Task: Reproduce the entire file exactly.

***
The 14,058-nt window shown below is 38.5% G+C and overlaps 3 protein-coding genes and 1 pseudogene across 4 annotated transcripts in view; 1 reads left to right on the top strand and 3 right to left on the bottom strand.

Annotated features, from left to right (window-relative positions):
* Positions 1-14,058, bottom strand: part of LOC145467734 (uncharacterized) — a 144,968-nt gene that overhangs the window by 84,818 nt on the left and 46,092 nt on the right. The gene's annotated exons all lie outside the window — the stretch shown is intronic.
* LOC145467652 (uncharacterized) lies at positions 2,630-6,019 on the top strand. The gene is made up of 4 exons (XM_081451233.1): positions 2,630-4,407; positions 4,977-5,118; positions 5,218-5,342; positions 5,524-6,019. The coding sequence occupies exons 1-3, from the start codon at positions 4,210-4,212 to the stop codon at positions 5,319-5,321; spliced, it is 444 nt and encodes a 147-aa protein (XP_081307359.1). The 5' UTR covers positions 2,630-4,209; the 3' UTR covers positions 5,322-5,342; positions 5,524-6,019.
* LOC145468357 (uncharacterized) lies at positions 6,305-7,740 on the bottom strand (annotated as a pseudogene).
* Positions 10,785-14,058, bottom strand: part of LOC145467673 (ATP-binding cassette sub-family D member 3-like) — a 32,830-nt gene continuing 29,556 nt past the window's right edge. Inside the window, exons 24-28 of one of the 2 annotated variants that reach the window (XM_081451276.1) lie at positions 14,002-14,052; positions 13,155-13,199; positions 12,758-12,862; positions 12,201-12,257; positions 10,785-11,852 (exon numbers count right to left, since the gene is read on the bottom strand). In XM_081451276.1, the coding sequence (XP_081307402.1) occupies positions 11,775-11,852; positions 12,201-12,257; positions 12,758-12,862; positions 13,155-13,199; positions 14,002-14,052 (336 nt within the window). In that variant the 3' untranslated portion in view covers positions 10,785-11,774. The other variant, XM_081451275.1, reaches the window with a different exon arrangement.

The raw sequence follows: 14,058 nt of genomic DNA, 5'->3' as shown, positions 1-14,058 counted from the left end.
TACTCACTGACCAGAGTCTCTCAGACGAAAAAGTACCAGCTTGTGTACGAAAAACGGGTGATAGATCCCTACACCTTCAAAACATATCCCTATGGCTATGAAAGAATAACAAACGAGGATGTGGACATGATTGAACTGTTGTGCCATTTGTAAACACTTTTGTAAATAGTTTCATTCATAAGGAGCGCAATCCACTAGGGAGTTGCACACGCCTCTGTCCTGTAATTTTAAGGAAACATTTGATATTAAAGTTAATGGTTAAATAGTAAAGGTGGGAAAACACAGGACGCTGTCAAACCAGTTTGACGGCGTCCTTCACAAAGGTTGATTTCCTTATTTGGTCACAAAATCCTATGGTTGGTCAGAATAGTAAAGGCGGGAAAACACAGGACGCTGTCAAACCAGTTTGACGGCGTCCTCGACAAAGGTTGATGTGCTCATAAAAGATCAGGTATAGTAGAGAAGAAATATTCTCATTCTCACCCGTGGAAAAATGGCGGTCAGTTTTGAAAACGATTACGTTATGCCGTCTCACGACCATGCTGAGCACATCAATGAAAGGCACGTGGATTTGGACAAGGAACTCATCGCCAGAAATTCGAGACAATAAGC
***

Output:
The 14,058-nt window shown below is 38.5% G+C and overlaps 3 protein-coding genes and 1 pseudogene across 4 annotated transcripts in view; 1 reads left to right on the top strand and 3 right to left on the bottom strand.

Annotated features, from left to right (window-relative positions):
* Positions 1-14,058, bottom strand: part of LOC145467734 (uncharacterized) — a 144,968-nt gene that overhangs the window by 84,818 nt on the left and 46,092 nt on the right. The gene's annotated exons all lie outside the window — the stretch shown is intronic.
* LOC145467652 (uncharacterized) lies at positions 2,630-6,019 on the top strand. The gene is made up of 4 exons (XM_081451233.1): positions 2,630-4,407; positions 4,977-5,118; positions 5,218-5,342; positions 5,524-6,019. The coding sequence occupies exons 1-3, from the start codon at positions 4,210-4,212 to the stop codon at positions 5,319-5,321; spliced, it is 444 nt and encodes a 147-aa protein (XP_081307359.1). The 5' UTR covers positions 2,630-4,209; the 3' UTR covers positions 5,322-5,342; positions 5,524-6,019.
* LOC145468357 (uncharacterized) lies at positions 6,305-7,740 on the bottom strand (annotated as a pseudogene).
* Positions 10,785-14,058, bottom strand: part of LOC145467673 (ATP-binding cassette sub-family D member 3-like) — a 32,830-nt gene continuing 29,556 nt past the window's right edge. Inside the window, exons 24-28 of one of the 2 annotated variants that reach the window (XM_081451276.1) lie at positions 14,002-14,052; positions 13,155-13,199; positions 12,758-12,862; positions 12,201-12,257; positions 10,785-11,852 (exon numbers count right to left, since the gene is read on the bottom strand). In XM_081451276.1, the coding sequence (XP_081307402.1) occupies positions 11,775-11,852; positions 12,201-12,257; positions 12,758-12,862; positions 13,155-13,199; positions 14,002-14,052 (336 nt within the window). In that variant the 3' untranslated portion in view covers positions 10,785-11,774. The other variant, XM_081451275.1, reaches the window with a different exon arrangement.

The raw sequence follows: 14,058 nt of genomic DNA, 5'->3' as shown, positions 1-14,058 counted from the left end.
TACTCACTGACCAGAGTCTCTCAGACGAAAAAGTACCAGCTTGTGTACGAAAAACGGGTGATAGATCCCTACACCTTCAAAACATATCCCTATGGCTATGAAAGAATAACAAACGAGGATGTGGACATGATTGAACTGTTGTGCCATTTGTAAACACTTTTGTAAATAGTTTCATTCATAAGGAGCGCAATCCACTAGGGAGTTGCACACGCCTCTGTCCTGTAATTTTAAGGAAACATTTGATATTAAAGTTAATGGTTAAATAGTAAAGGTGGGAAAACACAGGACGCTGTCAAACCAGTTTGACGGCGTCCTTCACAAAGGTTGATTTCCTTATTTGGTCACAAAATCCTATGGTTGGTCAGAATAGTAAAGGCGGGAAAACACAGGACGCTGTCAAACCAGTTTGACGGCGTCCTCGACAAAGGTTGATGTGCTCATAAAAGATCAGGTATAGTAGAGAAGAAATATTCTCATTCTCACCCGTGGAAAAATGGCGGTCAGTTTTGAAAACGATTACGTTATGCCGTCTCACGACCATGCTGAGCACATCAATGAAAGGCACGTGGATTTGGACAAGGAACTCATCGCCAGAAATTCGAGACAATAAGC